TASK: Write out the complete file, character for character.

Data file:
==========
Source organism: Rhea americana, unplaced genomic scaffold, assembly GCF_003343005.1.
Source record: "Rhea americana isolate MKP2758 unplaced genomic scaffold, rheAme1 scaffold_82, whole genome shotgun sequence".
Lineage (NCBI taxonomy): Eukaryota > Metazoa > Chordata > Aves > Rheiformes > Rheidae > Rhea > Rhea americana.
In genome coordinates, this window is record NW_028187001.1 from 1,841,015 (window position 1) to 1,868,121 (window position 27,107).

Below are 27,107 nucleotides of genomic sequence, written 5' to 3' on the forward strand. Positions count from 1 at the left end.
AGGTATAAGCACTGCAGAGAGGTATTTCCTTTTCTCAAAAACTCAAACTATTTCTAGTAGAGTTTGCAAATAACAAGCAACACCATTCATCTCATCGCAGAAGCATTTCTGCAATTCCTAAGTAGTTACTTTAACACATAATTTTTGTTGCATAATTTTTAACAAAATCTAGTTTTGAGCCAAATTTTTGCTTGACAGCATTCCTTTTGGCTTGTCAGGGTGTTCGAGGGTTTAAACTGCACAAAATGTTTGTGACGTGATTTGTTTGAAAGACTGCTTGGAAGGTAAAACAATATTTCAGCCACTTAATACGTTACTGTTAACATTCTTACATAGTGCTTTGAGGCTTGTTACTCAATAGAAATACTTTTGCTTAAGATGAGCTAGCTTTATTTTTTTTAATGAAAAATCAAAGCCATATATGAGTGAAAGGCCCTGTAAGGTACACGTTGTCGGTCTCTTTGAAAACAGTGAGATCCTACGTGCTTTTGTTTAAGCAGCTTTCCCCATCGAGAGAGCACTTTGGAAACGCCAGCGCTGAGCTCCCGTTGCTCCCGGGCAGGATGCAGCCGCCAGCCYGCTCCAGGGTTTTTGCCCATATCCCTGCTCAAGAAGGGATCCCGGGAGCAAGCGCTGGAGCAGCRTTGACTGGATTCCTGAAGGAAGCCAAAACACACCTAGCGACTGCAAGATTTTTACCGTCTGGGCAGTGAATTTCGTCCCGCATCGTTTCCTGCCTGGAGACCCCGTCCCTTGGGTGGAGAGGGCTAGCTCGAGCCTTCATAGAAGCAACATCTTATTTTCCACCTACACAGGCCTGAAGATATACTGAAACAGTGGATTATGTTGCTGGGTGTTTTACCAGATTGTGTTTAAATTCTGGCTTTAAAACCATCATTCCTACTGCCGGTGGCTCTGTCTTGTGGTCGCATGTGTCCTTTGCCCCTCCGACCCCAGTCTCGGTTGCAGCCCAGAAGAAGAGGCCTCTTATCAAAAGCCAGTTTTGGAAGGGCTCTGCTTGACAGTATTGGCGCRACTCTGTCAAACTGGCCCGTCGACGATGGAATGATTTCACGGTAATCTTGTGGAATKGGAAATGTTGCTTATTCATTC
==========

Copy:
Source organism: Rhea americana, unplaced genomic scaffold, assembly GCF_003343005.1.
Source record: "Rhea americana isolate MKP2758 unplaced genomic scaffold, rheAme1 scaffold_82, whole genome shotgun sequence".
Lineage (NCBI taxonomy): Eukaryota > Metazoa > Chordata > Aves > Rheiformes > Rheidae > Rhea > Rhea americana.
In genome coordinates, this window is record NW_028187001.1 from 1,841,015 (window position 1) to 1,868,121 (window position 27,107).

Below are 27,107 nucleotides of genomic sequence, written 5' to 3' on the forward strand. Positions count from 1 at the left end.
AGGTATAAGCACTGCAGAGAGGTATTTCCTTTTCTCAAAAACTCAAACTATTTCTAGTAGAGTTTGCAAATAACAAGCAACACCATTCATCTCATCGCAGAAGCATTTCTGCAATTCCTAAGTAGTTACTTTAACACATAATTTTTGTTGCATAATTTTTAACAAAATCTAGTTTTGAGCCAAATTTTTGCTTGACAGCATTCCTTTTGGCTTGTCAGGGTGTTCGAGGGTTTAAACTGCACAAAATGTTTGTGACGTGATTTGTTTGAAAGACTGCTTGGAAGGTAAAACAATATTTCAGCCACTTAATACGTTACTGTTAACATTCTTACATAGTGCTTTGAGGCTTGTTACTCAATAGAAATACTTTTGCTTAAGATGAGCTAGCTTTATTTTTTTTAATGAAAAATCAAAGCCATATATGAGTGAAAGGCCCTGTAAGGTACACGTTGTCGGTCTCTTTGAAAACAGTGAGATCCTACGTGCTTTTGTTTAAGCAGCTTTCCCCATCGAGAGAGCACTTTGGAAACGCCAGCGCTGAGCTCCCGTTGCTCCCGGGCAGGATGCAGCCGCCAGCCYGCTCCAGGGTTTTTGCCCATATCCCTGCTCAAGAAGGGATCCCGGGAGCAAGCGCTGGAGCAGCRTTGACTGGATTCCTGAAGGAAGCCAAAACACACCTAGCGACTGCAAGATTTTTACCGTCTGGGCAGTGAATTTCGTCCCGCATCGTTTCCTGCCTGGAGACCCCGTCCCTTGGGTGGAGAGGGCTAGCTCGAGCCTTCATAGAAGCAACATCTTATTTTCCACCTACACAGGCCTGAAGATATACTGAAACAGTGGATTATGTTGCTGGGTGTTTTACCAGATTGTGTTTAAATTCTGGCTTTAAAACCATCATTCCTACTGCCGGTGGCTCTGTCTTGTGGTCGCATGTGTCCTTTGCCCCTCCGACCCCAGTCTCGGTTGCAGCCCAGAAGAAGAGGCCTCTTATCAAAAGCCAGTTTTGGAAGGGCTCTGCTTGACAGTATTGGCGCRACTCTGTCAAACTGGCCCGTCGACGATGGAATGATTTCACGGTAATCTTGTGGAATKGGAAATGTTGCTTATTCATTC